In addition to all of the Van der Does familial ties that abound in this triptych, another interesting element is the religious iconography chosen for the backgrounds of the inner scenes. The center panel intriguingly features the Mass of Saint Gregory. In this miraculous story, Saint Gregory, while saying Mass, became aware of a congregation member who doubted Christ’s presence in the Eucharist. As he prayed for a sign to convince the doubter, Gregory beheld a vision of Christ as the Man of Sorrows surrounded by the instruments of his Passion rising from the altar. Here, however, while a missal and chalice lie on the altar, there is no other clear reference to the Eucharist. Behind the kneeling figures on the wings are, at left, Adam and Eve (representing mankind’s first sin) and at right, Cain and Abel (representing mankind’s first violence),7 unusual choices for prayer portraits of this type in the sixteenth century. These iconographic subjects may suggest that the apparently Catholic Van der Does family lived in a region where Protestantism was gaining strength.

Indeed, the removal of certain overt references to the Christ’s eucharistic transubstantiation, a Catholic belief not upheld by the Protestants, may have allowed the Van der Does family to display the central panel without repercussion.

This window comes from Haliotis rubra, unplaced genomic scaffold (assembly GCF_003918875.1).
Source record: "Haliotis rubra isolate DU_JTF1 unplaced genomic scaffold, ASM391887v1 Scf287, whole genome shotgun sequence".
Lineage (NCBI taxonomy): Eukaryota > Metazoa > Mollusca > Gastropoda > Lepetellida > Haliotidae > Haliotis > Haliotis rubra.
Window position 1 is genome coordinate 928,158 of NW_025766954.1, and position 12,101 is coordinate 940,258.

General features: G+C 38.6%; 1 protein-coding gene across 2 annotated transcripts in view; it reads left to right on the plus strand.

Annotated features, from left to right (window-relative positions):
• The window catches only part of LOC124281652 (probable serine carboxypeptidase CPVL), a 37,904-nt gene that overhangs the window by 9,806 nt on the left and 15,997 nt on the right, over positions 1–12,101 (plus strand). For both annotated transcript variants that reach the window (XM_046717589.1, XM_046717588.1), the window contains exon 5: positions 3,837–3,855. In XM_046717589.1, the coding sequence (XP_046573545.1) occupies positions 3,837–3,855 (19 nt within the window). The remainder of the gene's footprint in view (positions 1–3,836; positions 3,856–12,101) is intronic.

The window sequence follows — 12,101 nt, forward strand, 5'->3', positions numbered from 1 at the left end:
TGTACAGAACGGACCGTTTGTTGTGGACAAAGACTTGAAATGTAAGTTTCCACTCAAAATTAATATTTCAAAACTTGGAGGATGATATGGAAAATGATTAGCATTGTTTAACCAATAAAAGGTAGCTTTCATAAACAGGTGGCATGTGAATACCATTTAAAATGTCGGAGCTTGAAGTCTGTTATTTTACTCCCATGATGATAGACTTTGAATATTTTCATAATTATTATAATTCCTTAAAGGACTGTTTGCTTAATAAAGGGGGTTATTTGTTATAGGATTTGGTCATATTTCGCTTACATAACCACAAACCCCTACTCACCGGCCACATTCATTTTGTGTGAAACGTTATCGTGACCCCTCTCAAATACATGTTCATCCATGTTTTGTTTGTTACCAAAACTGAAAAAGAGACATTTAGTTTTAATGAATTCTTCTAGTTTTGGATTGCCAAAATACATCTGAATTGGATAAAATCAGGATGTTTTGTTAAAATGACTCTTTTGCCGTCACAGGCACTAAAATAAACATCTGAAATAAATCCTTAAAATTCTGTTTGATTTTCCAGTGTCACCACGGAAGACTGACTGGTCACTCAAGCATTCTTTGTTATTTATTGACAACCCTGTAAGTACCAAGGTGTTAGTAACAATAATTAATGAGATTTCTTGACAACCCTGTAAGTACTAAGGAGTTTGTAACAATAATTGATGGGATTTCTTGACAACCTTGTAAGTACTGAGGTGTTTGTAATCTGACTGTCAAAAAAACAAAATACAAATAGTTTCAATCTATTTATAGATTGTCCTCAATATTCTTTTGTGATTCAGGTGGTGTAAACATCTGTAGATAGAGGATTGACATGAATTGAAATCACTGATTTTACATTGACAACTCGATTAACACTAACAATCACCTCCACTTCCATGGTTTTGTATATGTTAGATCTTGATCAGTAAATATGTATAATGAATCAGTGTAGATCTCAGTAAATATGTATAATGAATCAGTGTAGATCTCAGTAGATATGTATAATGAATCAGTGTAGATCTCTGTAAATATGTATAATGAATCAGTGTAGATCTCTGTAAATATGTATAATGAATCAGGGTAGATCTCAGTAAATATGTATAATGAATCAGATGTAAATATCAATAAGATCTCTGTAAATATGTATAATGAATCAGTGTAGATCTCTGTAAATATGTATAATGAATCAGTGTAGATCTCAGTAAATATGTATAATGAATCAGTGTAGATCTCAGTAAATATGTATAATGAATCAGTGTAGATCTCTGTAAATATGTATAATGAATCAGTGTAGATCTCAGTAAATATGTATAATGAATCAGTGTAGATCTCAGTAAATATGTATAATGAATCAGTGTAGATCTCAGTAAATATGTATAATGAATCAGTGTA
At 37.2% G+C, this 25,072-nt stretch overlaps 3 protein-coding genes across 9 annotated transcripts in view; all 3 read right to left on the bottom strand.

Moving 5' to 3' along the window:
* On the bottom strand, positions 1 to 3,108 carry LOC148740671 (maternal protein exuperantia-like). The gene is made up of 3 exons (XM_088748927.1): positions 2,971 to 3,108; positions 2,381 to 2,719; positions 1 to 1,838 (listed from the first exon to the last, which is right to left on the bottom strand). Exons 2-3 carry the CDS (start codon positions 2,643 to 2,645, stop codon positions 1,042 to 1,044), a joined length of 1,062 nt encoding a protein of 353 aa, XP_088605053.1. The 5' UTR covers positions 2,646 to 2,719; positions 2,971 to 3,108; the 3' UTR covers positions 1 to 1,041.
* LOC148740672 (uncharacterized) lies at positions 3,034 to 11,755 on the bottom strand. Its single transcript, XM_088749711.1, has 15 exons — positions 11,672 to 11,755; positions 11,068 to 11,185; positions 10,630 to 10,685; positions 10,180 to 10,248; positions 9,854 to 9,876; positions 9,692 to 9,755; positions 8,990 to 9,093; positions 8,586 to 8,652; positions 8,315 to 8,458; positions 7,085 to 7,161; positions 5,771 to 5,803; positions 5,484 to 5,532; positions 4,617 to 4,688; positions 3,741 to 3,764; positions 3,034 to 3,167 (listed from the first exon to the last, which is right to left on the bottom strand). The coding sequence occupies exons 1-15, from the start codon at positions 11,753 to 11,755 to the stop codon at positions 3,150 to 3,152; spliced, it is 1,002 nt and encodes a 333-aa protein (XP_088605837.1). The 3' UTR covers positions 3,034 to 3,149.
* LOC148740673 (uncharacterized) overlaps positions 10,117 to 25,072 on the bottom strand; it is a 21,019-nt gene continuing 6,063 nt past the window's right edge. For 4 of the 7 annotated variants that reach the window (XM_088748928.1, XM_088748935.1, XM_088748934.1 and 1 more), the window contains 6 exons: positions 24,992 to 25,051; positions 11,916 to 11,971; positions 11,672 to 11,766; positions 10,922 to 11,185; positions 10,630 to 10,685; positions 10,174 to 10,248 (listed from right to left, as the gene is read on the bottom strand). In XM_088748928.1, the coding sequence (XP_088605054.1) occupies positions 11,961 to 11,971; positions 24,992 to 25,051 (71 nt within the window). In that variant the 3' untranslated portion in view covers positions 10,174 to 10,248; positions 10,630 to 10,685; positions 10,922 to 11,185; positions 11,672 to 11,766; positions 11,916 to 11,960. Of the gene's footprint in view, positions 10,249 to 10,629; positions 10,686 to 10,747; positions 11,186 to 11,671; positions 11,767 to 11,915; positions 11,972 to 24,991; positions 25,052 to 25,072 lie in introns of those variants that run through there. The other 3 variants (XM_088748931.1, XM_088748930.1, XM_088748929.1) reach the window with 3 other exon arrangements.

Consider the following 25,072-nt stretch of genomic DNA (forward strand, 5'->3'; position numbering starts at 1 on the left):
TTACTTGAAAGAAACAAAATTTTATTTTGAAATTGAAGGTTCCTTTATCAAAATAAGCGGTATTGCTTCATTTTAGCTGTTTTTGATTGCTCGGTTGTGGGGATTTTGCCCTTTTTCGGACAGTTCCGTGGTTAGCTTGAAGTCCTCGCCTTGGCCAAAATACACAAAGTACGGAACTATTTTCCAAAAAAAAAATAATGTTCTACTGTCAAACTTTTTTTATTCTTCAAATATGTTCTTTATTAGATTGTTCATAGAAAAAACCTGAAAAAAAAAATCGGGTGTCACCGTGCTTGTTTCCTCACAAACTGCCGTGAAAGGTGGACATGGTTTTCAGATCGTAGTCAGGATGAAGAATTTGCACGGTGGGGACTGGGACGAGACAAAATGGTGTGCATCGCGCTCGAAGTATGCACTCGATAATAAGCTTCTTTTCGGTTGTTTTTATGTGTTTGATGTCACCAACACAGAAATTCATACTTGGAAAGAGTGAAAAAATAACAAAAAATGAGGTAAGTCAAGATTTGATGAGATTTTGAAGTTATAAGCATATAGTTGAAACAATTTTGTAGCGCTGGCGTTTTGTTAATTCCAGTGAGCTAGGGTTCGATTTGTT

As a Memorietafel, the present work originally hung in the Abbey Church of Rijnsburg over the tombstone of Adriaen van der Does (d. 1502). The abbess of Rijnsburg abbey during the late sixteenth century was Adriaen’s maternal aunt, also named Elizabeth like her sister. Sixteenth century testimony records that the entire triptych was still hanging in this church on the north wall under the organ in 1570,8 although it was removed from the abbey before it was sacked in 1574. In 1623, the painting was seen at Offem Castle in Noordwijk by Aernout van Buchell while visiting his friend, who was a Van der Does.